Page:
Here’s Why You Shouldn’t Use Salt on Concrete
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You really need to avoid those ice melters!
Shoveling snow can really be a pain, and shoveling snow can even be a threat for your heart health. So it would make sense to find an alternative to shoveling snow, like using specific salts (also known as ice melters). Nevertheless, this may seem like a solution for handling the snow, but it’s actually affecting your concrete in a serious way.
According to the Michigan Concrete Association, ice melters can cause damage to concrete—particularly new concrete. When it snows and the ice starts to melt, the water that soaks in the concrete could refreeze if the temperature starts to drop. As it freezes, the water-turned-ice starts to expand, which can cause tiny cracks … or worse. This may be a process you’re familiar with if you live in a colder environment that experiences a lot of snow. This can especially be hard for new concrete, which takes up to a year to dry out. Find out about 8 things you need to do to your car to help it get through winter.
All that damage starts after ice melts, so adding an ice melter (which is heavy in chemicals such as sodium chloride, magnesium chloride, calcium chloride, or other elements) can cause corrosion within the layers of your concrete. Adding these extra chemicals can cause issues with the concrete because it isn’t part of the natural freezing and melting process that the concrete was made to go through.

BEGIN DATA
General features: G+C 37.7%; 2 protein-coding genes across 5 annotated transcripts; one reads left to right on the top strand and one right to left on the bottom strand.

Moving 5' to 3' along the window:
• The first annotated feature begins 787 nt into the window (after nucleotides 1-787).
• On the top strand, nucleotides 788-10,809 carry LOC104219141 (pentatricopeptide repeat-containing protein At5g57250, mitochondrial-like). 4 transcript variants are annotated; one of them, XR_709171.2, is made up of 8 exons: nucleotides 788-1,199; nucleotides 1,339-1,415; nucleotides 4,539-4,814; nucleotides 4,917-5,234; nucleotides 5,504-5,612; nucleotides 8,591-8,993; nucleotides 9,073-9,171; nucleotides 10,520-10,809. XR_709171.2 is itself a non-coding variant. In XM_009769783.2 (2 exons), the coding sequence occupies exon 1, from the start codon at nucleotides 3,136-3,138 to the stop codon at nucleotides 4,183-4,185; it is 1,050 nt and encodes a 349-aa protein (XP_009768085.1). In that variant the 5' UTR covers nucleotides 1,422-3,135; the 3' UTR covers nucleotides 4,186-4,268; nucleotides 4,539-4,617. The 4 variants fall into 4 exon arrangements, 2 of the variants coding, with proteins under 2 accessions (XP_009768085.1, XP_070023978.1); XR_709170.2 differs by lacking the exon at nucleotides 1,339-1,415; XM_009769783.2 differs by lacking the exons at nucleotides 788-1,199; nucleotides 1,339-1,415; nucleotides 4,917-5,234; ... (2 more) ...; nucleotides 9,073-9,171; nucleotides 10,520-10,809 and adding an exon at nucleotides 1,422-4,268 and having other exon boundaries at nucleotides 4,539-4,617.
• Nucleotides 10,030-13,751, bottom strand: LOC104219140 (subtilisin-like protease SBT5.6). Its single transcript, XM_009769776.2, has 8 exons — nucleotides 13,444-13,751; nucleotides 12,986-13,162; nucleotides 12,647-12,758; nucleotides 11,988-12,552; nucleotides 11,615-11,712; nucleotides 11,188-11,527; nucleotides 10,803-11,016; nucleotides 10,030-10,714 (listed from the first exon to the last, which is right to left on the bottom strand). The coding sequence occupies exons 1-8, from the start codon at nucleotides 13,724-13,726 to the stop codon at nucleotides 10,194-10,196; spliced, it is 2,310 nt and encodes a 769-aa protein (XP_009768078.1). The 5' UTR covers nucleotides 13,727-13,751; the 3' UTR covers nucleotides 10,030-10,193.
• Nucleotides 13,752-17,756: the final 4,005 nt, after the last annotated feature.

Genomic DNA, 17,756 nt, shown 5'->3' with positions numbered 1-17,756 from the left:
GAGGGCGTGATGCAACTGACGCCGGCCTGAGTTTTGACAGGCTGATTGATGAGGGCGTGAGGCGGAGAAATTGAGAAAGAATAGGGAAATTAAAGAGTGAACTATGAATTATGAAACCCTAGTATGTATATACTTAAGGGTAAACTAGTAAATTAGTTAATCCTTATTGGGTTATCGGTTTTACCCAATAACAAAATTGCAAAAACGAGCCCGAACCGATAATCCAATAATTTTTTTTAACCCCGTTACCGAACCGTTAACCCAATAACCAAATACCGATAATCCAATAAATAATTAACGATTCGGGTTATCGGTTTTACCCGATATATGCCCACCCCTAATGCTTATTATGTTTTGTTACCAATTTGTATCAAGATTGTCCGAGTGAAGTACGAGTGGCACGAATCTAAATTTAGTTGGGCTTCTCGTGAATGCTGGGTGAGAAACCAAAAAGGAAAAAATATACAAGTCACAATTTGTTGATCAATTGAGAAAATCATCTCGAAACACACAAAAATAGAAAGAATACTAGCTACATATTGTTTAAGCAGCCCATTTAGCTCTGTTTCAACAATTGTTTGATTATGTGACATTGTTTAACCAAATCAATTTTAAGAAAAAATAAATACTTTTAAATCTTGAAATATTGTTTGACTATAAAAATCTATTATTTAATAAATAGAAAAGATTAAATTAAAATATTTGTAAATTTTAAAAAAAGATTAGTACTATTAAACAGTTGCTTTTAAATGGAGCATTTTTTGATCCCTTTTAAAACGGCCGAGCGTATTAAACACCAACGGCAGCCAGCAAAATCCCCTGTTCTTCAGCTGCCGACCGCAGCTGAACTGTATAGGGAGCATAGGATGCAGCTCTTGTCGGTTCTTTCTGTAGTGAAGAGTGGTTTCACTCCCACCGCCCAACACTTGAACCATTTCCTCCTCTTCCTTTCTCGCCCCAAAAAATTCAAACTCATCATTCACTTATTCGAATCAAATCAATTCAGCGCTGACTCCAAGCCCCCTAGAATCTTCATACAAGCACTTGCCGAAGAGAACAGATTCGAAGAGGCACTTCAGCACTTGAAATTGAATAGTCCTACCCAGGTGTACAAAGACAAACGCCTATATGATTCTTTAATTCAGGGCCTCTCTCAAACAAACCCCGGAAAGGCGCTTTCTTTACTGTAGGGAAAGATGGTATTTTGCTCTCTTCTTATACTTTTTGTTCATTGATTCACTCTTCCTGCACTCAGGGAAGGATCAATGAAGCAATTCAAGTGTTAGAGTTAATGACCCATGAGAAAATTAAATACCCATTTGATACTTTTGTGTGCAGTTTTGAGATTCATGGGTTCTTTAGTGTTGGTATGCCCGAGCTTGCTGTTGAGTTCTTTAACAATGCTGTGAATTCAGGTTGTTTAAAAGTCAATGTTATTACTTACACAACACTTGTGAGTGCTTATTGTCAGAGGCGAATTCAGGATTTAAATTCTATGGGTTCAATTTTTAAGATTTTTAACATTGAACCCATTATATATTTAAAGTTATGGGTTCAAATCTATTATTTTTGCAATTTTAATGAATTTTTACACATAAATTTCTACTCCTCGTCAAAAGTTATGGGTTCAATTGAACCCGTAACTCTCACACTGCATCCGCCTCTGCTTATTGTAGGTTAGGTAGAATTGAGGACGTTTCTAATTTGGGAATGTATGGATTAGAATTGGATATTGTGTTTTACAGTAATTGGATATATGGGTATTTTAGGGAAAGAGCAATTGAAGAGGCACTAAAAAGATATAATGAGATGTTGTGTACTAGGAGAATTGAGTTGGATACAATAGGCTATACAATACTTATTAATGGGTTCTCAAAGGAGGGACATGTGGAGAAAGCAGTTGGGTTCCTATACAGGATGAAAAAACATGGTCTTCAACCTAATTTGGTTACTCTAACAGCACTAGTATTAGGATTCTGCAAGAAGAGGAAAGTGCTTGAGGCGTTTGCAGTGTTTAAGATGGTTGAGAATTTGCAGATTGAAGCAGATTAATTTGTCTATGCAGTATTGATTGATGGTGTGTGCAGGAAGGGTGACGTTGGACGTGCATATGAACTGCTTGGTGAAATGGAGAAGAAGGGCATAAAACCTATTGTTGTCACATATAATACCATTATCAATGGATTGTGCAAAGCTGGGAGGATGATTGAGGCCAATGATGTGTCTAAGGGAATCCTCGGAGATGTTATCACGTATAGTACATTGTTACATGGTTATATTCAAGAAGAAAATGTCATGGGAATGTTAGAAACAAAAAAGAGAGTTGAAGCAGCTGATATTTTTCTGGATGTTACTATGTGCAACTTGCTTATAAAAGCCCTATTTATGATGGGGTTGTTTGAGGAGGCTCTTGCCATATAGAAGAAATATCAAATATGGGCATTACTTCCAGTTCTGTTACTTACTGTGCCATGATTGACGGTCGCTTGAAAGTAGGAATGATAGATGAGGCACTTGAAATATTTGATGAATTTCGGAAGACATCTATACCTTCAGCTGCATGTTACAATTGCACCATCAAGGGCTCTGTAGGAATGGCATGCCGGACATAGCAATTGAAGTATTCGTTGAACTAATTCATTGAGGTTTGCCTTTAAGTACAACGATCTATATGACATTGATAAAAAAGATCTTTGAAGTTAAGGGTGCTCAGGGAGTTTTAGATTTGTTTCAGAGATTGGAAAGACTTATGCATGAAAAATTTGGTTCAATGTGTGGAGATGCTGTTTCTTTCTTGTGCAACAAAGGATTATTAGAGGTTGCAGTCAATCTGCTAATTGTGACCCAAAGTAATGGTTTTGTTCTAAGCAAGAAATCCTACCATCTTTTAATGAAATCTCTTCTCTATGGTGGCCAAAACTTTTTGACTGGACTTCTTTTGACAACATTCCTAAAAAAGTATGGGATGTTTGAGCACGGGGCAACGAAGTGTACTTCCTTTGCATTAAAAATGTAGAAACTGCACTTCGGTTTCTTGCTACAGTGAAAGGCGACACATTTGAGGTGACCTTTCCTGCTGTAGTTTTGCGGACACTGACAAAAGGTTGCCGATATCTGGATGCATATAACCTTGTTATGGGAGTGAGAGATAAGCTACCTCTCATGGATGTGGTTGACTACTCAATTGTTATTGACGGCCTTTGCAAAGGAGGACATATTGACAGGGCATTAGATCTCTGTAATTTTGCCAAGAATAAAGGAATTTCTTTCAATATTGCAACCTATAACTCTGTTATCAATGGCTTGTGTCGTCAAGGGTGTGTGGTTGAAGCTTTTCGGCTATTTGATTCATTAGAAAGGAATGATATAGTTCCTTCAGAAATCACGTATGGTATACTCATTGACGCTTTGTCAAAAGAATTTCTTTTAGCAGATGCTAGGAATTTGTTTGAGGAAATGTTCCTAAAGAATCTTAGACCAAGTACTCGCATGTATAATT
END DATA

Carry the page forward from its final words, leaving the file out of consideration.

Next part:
Think of the driveway (or walkway) similar to washing your face. You don’t want to add heavy chemicals that could cause issues with your skin, because the pores will get clogged up. Concrete pores work like the pores on your face, and you want to keep them clean. On cold days, you’ll also want to know how to defrost your windshield in less than one minute.
So what are some alternatives to ice melters?
Michigan Concrete Association recommends a regular salt like Morton table salt instead of an ice melter because it’s 100 percent sodium chloride (NaCl). This, however, is recommended for concrete that has been set for quite some time. You might also want to try this easy way to melt ice without salt.
One construction company has gotten creative with some alternatives to salt by looking at some natural ice melters that won’t affect your driveway. G&B Construction recommends pickle brine or even sugar beet juice, which is a 100 percent natural ice melter liquid.
Last, but certainly not least, you can just go the traditional route and remove snow on your own. But make it easier for yourself and try one of these 14 incredible snow removal tools. They’ll make your snow removal process a lot easier. Don’t miss these other 10 winter survival tips from the coldest parts of the country
- Michigan Concrete Association: “THE BASICS OF CONCRETE PAVING”
- G&B Construction: “Why you should Never use Salt on Concrete in Winter”